January 12, 2020

Review: Queen of the Conquered

Queen of the Conquered Queen of the Conquered by Kacen Callender
My rating: 3 of 5 stars

This was not an easy book to read. That's the first thing to say about it. It's very grimdark, not only in terms of the plot and characters--there's definitely no happy ending in this one, the protagonist almost gets killed several times, and even in the final pages we have no idea if she's going to live or die--but in terms of the themes. This book pulls no punches: the terrible history and legacy of white supremacy is thoroughly explored, not only in how it twists the conquerer, but how it damages the conquered.

Sigourney Rose lives on the island of Lund Helle, one of a group of islands conquered centuries ago by the pale-skinned Fjern, who then enslave the native population. She is only "free" (relatively so) because of an ancestor who saved and purchased his freedom, and the ancestor's master's wife who insisted her husband honor the deal and grant the newly freed slave his own island. But the "kongelig," the ruling families, have always resented the Roses because they dared to consider themselves equal to their oppressors, and in the book's prologue, Sigourney's entire family is murdered because of it. She is rescued and fostered by a kongelig on a neighboring island, and spends several years on the mainland, until she masters her "kraft" (her magical power, although in this universe most "krafts" seem to be variations of what are essentially psi powers). Then she returns, bent on carrying out her revenge, murdering those who killed her family, and freeing her people.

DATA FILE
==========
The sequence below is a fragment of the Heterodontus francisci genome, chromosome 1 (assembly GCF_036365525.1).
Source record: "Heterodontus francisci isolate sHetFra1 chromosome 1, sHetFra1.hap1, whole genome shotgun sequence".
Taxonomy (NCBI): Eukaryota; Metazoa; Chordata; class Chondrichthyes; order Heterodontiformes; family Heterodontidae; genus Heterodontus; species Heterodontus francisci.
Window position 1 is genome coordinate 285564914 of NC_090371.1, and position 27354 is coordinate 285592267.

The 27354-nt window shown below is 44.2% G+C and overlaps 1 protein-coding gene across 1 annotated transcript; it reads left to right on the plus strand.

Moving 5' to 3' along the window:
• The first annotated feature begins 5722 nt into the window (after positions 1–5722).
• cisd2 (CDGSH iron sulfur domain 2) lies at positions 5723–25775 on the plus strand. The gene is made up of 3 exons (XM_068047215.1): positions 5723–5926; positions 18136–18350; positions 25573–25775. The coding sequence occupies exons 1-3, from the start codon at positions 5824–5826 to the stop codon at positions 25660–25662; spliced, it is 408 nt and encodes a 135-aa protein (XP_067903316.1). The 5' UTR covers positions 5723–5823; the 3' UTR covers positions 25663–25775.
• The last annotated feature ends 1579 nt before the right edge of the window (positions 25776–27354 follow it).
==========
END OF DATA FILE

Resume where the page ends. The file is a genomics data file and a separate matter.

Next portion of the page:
Of course, this does not go as planned, and in the process the entire rotten heart of the system is laid bare. As Audre Lorde so eloquently stated, "The master's tools will never dismantle the master's house," which could be used as the subtitle of this book. In trying to gain the regency of the islands and carry out her revenge, Sigourney moves from oppressed to oppressor, from rebel to collaborator. She marries the son of one of the ruling families to gain power, and watches as the kongelig are cut down one by one. The back half of this book is a murder mystery and an interesting twist on the "white savior" trope, as (view spoiler)

There's a delicate, risky highwire act to having Sigourney as the central character, because she is not a good person by any stretch of the imagination. Of course, her entire life and worldview has been twisted by the system she has been born into, but there's something else I don't think anyone has commented on: her use of her "kraft" is simply horrifying. She is a telepath, and she invades people's minds and controls them without thinking twice about it. There is no discussion or even acknowledgment of the ethics of this. It illustrates the central truth of her character: to kill monsters, she must become one.

There are many layers to this book, and just as many trigger warnings needed. It's not for the fainthearted, I can tell you that, or those who can't face the truth of what white supremacy and slavery is. I'm not sure I'm glad this book exists, but there's no denying the need for it.

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